Pig prices plummet to an eight-year low

With pig prices at an eight year low, NFU Scotland is working with other organisations across the supply chain to combat that trend.

The price has been dropping steadily from a record high in November 2013, and at present for every pig being sold a farmer is losing £10.

The decline in price has been caused by a number of factors, including oversupply in Europe due to the Russian import ban.

Many British retailers have committed to stocking 100% fresh pork, and with the new processing plant in Brechin now in operation, it is hoped this decline will be halted.

The focus is now on marketing Specially Selected Pork, and NFU Scotland will be meeting with stakeholders in due course to discuss this further.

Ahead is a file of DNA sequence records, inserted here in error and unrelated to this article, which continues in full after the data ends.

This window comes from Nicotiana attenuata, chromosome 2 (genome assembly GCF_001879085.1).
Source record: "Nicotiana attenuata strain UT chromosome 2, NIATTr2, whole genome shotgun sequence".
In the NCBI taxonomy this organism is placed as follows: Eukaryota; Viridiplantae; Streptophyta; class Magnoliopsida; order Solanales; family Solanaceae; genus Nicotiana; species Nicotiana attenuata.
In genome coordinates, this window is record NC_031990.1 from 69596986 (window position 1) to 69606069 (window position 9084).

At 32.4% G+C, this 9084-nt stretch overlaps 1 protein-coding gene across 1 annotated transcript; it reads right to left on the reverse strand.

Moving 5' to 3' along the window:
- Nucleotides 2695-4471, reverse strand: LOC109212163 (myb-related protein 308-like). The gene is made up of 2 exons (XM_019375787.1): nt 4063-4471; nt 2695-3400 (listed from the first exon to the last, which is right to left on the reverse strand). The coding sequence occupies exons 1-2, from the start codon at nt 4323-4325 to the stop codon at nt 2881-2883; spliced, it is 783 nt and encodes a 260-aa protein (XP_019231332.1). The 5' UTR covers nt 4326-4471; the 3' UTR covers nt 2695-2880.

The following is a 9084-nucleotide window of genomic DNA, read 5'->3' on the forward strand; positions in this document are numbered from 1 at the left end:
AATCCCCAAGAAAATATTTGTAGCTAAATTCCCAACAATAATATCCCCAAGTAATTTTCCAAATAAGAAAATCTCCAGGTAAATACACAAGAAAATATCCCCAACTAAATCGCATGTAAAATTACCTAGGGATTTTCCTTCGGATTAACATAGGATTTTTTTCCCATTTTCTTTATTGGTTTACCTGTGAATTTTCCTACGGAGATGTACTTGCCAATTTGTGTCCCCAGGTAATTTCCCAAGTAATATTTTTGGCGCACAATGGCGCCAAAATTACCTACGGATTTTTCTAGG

NFU Scotland’s Pigs Committee chairman Kevin Gilbert commented: “Pig prices have been declining for some time and are currently at their lowest level in around eight years. Looking simply at the past year prices are down 20-25p/kg dwt which represents a decrease of about 18 per cent. Production simply cannot be sustainable at these prices.

“Use of Private Storage Aid in Europe may have helped European prices improve slightly there is little evidence of it helping UK and Scottish pig prices yet. It is clear that a lot of cheaper European meat is being substituted for UK product, especially in processed meat products, retailers could really help UK producers at this time by showing greater loyalty to Scottish and UK product.”

“This should be a time of positivity for the Scottish pig industry. The abattoir at Brechin is set to double its processing capacity, allowing more Scottish pigs to be processed in Scotland, which will reduce haulage costs and allow wider stocking of Scottish labelled Specially Selected Pork in supermarkets.”